Report: Deals continue downward slide for biopharma tech

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Investors pulled back from biopharma tech companies in the first three months of 2021, though capital is still flowing in greater amounts than it was before the Covid-19 pandemic, according to a report this week by research firm CB Insights.

The pullback reflects, in some respects, broader trends in equity markets, which got off to a rocky start in 2022. But it also stems from a slowdown in funding for pandemic-related biotech as Covid-19 appears to wane, according to Kedar Karkare, a senior intelligence analyst for New York-based CB Insights.

“2021 was just a really frothy year,” Karkare said in an interview.

Future performance, he added, depends in part on public markets. “If we see there is a broader public markets rebound in 2022, that could drive a rebound in biopharma funding.”

Global funding for biopharma tech hit a peak of $4.7 billion in the second quarter of 2021 and has dropped in every quarter since, according to the CB Insights State of Biopharma Tech report, released this week. The total was $2.8 billion in the first quarter of 2022, according to CB Insights. The lion’s share – nearly $2.3 billion – went to U.S. companies, followed by $264 million for European firms and $246 million for companies in Asia.

There also were fewer deals: 66 in the first quarter of 2022, compared to 78 in the final three months of 2021. The average deal value also shrank, dropping from $54 million in 2021 to $46 million so far in 2022. Nonetheless, the average remains higher than the $36 million figure from 2020.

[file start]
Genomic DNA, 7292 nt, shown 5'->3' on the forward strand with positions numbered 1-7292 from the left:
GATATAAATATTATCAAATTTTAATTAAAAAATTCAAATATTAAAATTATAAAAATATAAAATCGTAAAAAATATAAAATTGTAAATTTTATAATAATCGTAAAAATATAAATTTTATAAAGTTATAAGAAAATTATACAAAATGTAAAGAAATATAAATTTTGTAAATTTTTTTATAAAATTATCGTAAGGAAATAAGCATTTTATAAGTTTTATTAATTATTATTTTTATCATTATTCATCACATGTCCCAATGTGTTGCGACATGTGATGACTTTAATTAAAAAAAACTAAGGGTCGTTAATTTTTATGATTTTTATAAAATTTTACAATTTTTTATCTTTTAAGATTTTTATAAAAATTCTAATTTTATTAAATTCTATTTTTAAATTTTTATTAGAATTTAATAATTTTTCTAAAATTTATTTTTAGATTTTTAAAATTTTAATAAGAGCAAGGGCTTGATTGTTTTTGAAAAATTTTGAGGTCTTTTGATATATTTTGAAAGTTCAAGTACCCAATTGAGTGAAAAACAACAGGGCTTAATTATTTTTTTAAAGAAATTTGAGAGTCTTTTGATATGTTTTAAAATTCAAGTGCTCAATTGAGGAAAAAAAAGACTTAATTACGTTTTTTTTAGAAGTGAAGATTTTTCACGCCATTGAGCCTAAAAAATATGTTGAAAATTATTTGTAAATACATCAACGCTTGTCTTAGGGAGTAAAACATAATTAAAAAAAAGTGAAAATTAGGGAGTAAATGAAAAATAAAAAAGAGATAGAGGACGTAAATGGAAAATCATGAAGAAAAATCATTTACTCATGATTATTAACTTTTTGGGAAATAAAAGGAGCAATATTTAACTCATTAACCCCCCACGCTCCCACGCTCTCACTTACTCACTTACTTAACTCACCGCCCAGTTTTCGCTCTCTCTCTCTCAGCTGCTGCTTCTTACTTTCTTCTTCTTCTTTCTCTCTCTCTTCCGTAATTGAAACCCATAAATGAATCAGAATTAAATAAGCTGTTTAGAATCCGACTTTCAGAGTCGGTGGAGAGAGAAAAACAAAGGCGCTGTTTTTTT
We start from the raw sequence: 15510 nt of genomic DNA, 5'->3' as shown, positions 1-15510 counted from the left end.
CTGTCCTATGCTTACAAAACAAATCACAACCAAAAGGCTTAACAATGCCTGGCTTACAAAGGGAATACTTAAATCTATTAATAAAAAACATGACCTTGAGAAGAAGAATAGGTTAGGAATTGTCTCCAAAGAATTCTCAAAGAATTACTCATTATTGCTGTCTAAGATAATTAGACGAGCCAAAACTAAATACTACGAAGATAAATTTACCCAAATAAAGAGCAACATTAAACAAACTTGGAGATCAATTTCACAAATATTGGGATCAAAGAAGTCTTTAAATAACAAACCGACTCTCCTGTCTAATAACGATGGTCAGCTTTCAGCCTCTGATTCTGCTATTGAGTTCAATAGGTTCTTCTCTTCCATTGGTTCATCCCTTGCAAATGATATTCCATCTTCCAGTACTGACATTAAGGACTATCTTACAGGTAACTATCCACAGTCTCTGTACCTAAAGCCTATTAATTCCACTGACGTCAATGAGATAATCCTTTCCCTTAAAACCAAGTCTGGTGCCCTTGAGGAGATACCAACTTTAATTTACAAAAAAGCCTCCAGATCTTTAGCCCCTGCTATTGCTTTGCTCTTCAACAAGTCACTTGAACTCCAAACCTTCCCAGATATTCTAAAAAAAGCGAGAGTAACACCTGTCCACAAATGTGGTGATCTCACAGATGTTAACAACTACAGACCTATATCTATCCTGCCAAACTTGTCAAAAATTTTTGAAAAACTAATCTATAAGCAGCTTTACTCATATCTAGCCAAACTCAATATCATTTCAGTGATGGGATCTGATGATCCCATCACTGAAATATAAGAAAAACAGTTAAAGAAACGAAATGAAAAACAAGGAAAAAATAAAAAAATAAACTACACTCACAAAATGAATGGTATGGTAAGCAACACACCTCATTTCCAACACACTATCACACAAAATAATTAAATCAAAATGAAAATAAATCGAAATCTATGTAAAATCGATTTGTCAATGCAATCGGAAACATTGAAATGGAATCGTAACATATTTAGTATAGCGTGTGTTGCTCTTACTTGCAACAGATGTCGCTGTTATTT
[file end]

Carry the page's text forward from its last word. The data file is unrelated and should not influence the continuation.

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After a record-setting spike in 2021, exits were down, too. In the first quarter of 2022, there were six M&A deals, compared to 12 in the first quarter of 2022, according to CB Insights. There were two IPOs in this year’s first quarter, down from nine a year ago.

One factor that could be weighing on the market is the weaker-than-expected performance of biopharma tech companies that went public last year, whether through IPOs or special purpose acquisition companies, Karkara said. “That’s potentially caused a little bit less interest in the later-stage private biotech companies.”

In one sign of the trend, early-stage companies are taking a greater share of funding: 44% so far in 2022, compared to 39% in all of 2021. Their share had been declining at least since 2018, when it was 57%, according to the CB Insights report.

Still, some companies managed to land substantial amounts of capital in the first quarter.

The top fundraiser was Freenome, a South San Francisco-based company developing blood tests for early detection of cancer. Freenome raised $290 million from investors that included pharma and diagnostics giant Roche.

Other big deals include a $150 million fundraising for digital health firm Verana Health and a $236 million fundraising for New York-based Kallyope, one of two unicorns minted in the first quarter. It was valued at $1.2 billion, according to CB Insights. The other, ConcertAI, was valued at $1.9 billion.

Photo: champc, Getty Images

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